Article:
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ULM supports Louisiana designating Juneteenth a state holiday

Published June 16, 2021

juneteenth 2021Shanette Washington/ULM Graphics Services


Louisiana has declared the third Saturday in June as Juneteenth Day


The University of Louisiana Monroe applauds the actions of the Louisiana Legislature and Gov. John Bel Edwards in officially designating Juneteenth as a state holiday. 

On June 10, 2021, Edwards signed House Bill 554 into law, declaring the third Saturday in June to be celebrated as Juneteenth Day. After the governor’s signature, the bill became Act No. 128 and goes into effect on Aug. 1, 2021. 

“A goal at the University of Louisiana Monroe is to intensify our efforts to create a campus culture which is welcoming to people of all backgrounds. Part of that means acknowledging the wrongs of the past and working for change,” said President Ron Berry. 

“We support Gov. Edwards’ and the Legislature’s progress in making Juneteenth a state holiday,” said Berry. “We are already making plans for a special celebration in June 2022. This year, we honor this important day, as we have in the past.”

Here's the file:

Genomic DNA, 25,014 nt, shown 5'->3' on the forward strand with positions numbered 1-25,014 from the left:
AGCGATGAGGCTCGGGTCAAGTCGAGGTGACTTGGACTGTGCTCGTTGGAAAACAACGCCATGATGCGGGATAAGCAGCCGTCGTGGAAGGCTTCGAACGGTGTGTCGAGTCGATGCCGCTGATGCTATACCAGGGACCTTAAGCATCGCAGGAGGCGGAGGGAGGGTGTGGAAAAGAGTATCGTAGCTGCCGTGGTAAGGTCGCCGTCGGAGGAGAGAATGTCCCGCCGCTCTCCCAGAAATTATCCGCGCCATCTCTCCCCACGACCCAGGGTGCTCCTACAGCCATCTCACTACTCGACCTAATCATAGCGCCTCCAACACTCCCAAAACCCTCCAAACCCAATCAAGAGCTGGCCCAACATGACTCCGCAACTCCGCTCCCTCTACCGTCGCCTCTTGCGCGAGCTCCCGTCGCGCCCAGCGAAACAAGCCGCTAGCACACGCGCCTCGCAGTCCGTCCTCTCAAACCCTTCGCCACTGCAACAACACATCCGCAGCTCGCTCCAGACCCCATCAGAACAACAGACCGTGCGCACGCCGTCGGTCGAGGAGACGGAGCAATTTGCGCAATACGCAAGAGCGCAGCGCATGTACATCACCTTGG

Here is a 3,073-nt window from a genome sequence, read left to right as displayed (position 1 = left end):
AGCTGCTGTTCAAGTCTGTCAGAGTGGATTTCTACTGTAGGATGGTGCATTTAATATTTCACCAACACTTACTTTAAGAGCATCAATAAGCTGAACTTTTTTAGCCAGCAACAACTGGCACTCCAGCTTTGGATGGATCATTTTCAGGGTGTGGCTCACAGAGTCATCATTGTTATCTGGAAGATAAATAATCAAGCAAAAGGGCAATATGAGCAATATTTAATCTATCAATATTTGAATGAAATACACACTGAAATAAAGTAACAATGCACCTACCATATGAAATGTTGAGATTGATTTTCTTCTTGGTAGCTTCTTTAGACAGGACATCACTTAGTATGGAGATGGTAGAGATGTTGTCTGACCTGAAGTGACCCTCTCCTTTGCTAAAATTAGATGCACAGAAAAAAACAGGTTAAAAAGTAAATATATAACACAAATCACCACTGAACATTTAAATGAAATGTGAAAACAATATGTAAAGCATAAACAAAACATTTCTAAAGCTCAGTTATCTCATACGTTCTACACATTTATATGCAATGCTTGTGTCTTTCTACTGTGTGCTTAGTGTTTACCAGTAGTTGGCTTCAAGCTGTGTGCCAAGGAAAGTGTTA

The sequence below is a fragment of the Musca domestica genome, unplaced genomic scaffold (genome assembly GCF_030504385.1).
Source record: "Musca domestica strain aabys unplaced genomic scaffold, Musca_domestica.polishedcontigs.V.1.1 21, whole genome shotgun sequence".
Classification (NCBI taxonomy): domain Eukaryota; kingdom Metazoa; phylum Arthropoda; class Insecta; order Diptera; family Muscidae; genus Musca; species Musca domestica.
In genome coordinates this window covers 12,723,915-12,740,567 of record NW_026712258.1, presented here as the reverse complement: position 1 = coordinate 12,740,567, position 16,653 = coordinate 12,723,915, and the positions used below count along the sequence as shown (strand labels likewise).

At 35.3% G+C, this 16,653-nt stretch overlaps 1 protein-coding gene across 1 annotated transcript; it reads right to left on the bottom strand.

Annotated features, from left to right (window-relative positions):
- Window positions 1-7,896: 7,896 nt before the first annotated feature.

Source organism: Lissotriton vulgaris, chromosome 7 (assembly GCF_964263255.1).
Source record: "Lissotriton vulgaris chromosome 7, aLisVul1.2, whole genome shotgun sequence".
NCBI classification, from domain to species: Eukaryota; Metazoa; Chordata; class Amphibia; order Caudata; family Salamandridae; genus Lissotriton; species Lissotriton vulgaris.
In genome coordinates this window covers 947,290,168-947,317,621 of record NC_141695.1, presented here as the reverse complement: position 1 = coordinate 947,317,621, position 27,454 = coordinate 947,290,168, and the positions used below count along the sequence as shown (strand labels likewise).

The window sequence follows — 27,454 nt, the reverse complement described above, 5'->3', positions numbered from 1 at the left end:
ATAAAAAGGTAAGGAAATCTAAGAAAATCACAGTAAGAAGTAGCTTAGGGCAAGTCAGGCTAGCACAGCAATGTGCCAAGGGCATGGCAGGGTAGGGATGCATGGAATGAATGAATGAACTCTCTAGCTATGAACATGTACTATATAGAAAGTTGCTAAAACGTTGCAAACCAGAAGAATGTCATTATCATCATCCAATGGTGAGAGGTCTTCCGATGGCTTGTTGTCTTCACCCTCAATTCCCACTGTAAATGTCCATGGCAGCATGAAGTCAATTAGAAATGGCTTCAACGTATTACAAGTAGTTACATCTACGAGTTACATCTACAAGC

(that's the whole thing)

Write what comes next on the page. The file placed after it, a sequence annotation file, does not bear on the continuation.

Juneteenth is moving toward designation on a federal level. The U.S. Senate passed a resolution on June 14, 2021, to establish June 19 as Juneteenth National Independence Day, a federal holiday. The measure passed in the U.S. House on June 16, 2021 and awaits President Joe Biden's signature.

“In recognizing Juneteenth, ULM acknowledges the challenges Black Americans still face and affirm our commitment to creating an environment that values and respects differences because we are all enriched by a broad range of ideas and perspectives,” said Pamela Saulsberry, Ph.D., Executive Director of the Office of Diversity, Equity, and Inclusion. 

Juneteenth is the oldest holiday celebrating the freedom of enslaved Black Americans. It is also known as Freedom Day.

“Juneteenth” is a combination of “June 19,” which is the date in 1865 when Major Gen. Gordan Granger led Union forces into Galveston, Texas. The Civil War was over, and Granger informed the Black people enslaved in Galveston that they were free. 

President Abraham Lincoln’s Emancipation Proclamation went into effect on Jan. 1, 1863, declaring slaves in the Confederacy “shall be then, thenceforward, and forever free.” However, in Confederate states such as Texas, that law was only enforced by the arrival of Union troops.